Playing as the grapple-happy stone golem, I take on a pair of online opponents in Fantasy Strike! I hope this is a much better demonstration of how fun and involved this game can be vs. my first video. Loving this game a lot and I’m hoping to have a full review up for the new year!
Based on the fantastic Yomi card game, Fantasy Strike aims to find the balance between depth and accessibility. With this being day 1 of my time with it, we spend a bit of time talking about the game’s features, play a few arcade mode matches, and I showcase my set of Yomi cards!
For the past year or so, I’ve carried a bit of BlazBlue: Cross Tag Battle guilt. When it first came out, I was enamored by its measured approach to anime-style tag-team combat. The mechanics give players a lot of room for creativity while also being more accessible than your average anime fighter. In an alternate reality, this game wouldn’t have fallen out of my rotation and I would have competed in a few tournaments by now.
That’s not what happened.
When it comes to fighting games, it’s easy to pour all of our energy and thoughts on our competition. We put so much thought on ways of overcoming the challenge they oppose, but rarely take a step back to think about the person in the mirror. In reality, the journey towards fighting game enlightenment has nothing to do with whomever is controlling the opposing character, but everything to do with the person in the mirror.
In this post, I go through the self-indulgent process of creating a scouting report for myself as a fighting game player. It might just be a platform to brag about my past exploits, but I’m really hoping to dig up some truth bombs about my weaknesses in order to address them in the future. Without further ado, let’s go!
For the past few weeks, I’ve seen the name Granblue Fantasy Versus floating around the fighting game community websites I frequent. However, I didn’t really bother investigating until recently, as there’s a beta for the game happing right now. And oh my goodness, I should have had this game on my radar sooner.
[NOTE: I’ve sampled a little bit of everything that the game has to offer, but I’m not gonna be able to spend enough time with some of the game’s more involved single-player content to provide a thorough judgment on the game. As such, I’m keeping the scope of this piece just to the parts I’ve played so far.]
Ever since the release of Mortal Kombat 9, NetherRealm Studios has set the gold standard for what a complete fighting game should be. Sharp visuals, tons of single player content, and combat – er, kombat – that’s appealing to casual and competitive players. They’ve never rested on their laurels either, as the Mortal Kombat and Injustice games have introduced a number of innovations to the genre, from a Variation system where different versions of the same character will have altered move set and costumes, to the ability to leverage background objects as weapons or jumping-off points in battle.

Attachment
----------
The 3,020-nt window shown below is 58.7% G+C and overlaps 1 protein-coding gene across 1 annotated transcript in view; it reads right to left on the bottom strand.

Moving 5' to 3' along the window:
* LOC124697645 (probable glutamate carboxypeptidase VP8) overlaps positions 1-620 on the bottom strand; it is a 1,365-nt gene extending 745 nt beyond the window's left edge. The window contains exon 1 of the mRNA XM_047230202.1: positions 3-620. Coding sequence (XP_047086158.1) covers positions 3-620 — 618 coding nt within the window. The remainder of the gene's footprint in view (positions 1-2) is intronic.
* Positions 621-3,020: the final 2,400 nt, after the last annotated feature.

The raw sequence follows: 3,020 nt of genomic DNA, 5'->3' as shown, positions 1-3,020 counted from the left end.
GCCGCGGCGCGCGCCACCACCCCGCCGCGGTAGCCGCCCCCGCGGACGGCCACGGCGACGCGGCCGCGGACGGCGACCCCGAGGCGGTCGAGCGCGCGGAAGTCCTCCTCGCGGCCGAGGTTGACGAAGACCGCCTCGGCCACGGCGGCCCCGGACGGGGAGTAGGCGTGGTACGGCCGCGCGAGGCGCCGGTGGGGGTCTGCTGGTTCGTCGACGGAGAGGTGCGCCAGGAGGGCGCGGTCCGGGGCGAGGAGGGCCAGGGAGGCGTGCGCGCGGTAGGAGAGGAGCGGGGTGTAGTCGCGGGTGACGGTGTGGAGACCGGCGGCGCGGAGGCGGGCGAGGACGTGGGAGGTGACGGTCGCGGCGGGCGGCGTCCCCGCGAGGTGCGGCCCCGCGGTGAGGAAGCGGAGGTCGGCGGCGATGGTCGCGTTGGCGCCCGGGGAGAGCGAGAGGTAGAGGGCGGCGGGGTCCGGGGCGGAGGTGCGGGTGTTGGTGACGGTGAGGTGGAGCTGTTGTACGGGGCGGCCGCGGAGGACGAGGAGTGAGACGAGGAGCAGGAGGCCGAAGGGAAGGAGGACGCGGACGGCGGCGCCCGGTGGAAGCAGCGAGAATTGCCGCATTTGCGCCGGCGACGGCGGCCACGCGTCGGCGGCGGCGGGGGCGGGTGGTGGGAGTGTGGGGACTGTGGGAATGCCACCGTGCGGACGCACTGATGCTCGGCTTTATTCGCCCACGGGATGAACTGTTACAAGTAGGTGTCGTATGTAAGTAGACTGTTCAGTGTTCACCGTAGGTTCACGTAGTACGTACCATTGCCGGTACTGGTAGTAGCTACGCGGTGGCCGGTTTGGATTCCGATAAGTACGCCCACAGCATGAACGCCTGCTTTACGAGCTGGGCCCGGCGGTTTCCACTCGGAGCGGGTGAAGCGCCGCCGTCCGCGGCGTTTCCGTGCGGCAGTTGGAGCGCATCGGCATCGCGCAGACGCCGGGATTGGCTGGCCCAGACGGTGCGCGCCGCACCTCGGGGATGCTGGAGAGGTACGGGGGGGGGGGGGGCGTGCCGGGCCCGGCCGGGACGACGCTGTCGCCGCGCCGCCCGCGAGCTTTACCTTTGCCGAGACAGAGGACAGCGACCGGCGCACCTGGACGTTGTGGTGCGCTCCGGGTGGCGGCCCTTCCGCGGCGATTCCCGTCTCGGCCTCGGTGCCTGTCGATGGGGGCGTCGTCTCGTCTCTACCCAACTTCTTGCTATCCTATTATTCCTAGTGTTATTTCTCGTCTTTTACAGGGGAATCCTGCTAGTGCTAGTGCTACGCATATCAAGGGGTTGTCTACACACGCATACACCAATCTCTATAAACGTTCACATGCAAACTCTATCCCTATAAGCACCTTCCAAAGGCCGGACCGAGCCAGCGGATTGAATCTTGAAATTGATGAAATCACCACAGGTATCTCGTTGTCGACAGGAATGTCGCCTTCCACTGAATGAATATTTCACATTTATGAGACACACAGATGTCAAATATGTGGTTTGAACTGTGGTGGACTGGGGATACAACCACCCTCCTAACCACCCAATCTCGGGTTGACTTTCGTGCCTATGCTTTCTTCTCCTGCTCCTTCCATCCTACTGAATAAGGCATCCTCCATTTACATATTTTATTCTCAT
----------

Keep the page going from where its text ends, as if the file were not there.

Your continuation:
Based on NetherRealm’s glowing track record, Mortal Kombat 11 should have been as close to a guaranteed home run as one could get in the genre. Based on what I’ve played, it reaches or exceeds those lofty expectations.
One of the genre’s most iconic special moves, Scorpion launches a spearhead attached to a chain directly at his opponents. If it successfully makes contact, he yells out one of his two signature catchphrases as he reels in his now-stunned opponent. From there, his opponent is left standing in a dizzy state, primed for Scorpion to smack them any way he so chooses. In the old games, my go-to follow-up was the classic uppercut.
In most Mortal Kombat games, this is how the spear works. It’s not quite so in Mortal Kombat 11.
Earlier this year, I was enjoying the indie fighting game Blade Strangers. Despite having put a number of hours into it, I hadn’t been playing it in the traditional sense ever since I wrapped up the review. The online community is virtually dead, making it extremely difficult to play with another human. I haven’t even been fighting against the computer much.
Instead, my primary focus was to explore the game’s combo system through training mode. One by one, I’ve been training with each character as a means of understanding the game’s combo mechanics. Will be the first to admit that this is an odd way to consume a fighting game, but let me explain. Continue reading
Due to some time manipulation tomfoolery, everything old is new again in the world of Mortal Kombat 11! I play through the first three chapters and get a sense of how everything got weird!
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With money and time as an finite resource, it’s very easy to stay in a comfort zone with the video games you play. But sometimes, you get rewarded for escaping your imaginary box. Despite my previous negative response to art games like Journey and The Unfinished Swan, trying out Gris on the strength of a recommendation from Kris and Rachel from Double Jump proved to be a worthwhile endeavour.
Here are a few more games that I’ve played that expanded my horizons in ways I wasn’t expecting.